Excess Gas

Hooting Yard reader Richard Carter has a letter published in the latest edition of the London Review Of Books. I take the liberty of reproducing it here for your edification and instruction. Our resident anagrammatist R. (who is not Richard, by the way) should find it of particular interest:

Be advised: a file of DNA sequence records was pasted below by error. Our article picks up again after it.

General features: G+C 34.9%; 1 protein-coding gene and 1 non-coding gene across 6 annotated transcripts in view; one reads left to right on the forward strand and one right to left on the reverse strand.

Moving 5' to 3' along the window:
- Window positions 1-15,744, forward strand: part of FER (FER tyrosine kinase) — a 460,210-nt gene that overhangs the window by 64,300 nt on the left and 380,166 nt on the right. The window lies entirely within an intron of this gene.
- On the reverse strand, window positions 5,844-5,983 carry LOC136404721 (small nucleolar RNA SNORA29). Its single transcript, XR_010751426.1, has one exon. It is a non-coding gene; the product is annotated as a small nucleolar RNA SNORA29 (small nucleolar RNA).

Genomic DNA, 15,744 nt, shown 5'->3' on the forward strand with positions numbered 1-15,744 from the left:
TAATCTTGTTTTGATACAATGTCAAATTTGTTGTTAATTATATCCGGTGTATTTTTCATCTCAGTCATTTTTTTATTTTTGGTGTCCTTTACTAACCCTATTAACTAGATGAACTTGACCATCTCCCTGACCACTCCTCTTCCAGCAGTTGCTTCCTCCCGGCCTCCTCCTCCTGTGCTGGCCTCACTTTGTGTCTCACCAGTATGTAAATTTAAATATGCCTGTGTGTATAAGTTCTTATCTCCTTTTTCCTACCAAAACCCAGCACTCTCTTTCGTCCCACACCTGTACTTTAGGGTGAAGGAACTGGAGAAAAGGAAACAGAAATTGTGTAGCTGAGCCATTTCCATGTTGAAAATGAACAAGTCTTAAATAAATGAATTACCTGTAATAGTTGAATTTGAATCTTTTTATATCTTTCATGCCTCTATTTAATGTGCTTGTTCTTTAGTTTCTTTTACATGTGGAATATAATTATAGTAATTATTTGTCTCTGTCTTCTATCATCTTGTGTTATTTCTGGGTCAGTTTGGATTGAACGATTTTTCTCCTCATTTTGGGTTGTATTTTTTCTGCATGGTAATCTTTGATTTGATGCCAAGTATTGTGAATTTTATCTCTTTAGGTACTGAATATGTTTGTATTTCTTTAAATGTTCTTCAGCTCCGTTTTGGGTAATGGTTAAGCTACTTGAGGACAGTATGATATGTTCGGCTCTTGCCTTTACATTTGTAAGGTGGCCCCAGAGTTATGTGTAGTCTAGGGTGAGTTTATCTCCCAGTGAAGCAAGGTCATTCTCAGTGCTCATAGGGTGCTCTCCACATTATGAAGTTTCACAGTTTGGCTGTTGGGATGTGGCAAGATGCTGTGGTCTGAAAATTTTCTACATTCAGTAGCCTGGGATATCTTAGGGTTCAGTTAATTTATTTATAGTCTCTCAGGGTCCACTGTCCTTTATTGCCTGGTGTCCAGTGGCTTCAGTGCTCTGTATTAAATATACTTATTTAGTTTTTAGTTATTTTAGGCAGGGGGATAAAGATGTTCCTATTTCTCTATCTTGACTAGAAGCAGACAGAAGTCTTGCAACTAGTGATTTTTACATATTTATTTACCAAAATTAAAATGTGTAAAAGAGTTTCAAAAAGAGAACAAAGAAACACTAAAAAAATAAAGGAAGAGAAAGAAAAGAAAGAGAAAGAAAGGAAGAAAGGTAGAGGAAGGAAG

Steven Shapin writes that Darwin’s uncontrollable retching and farting seriously limited his public life (LRB, 30 June). Some years ago, to my delight, I worked out that the great man’s full name, Charles Robert Darwin, is an anagram of ‘rectal winds abhorrer’. Unfortunately for my anagram, the meanings of words, like species, can evolve. On the rare occasions that Darwin mentioned his problems to friends, he always used the word ‘flatulence’. Nowadays, we think of flatulence as being synonymous with farting, but in Darwin’s day it meant (as it technically still does) an accumulation of gases in the alimentary canal. While I’m sure that Darwin must have vented his excess gas one way or the other, there’s no reason to believe that his farts were uncontrollable.

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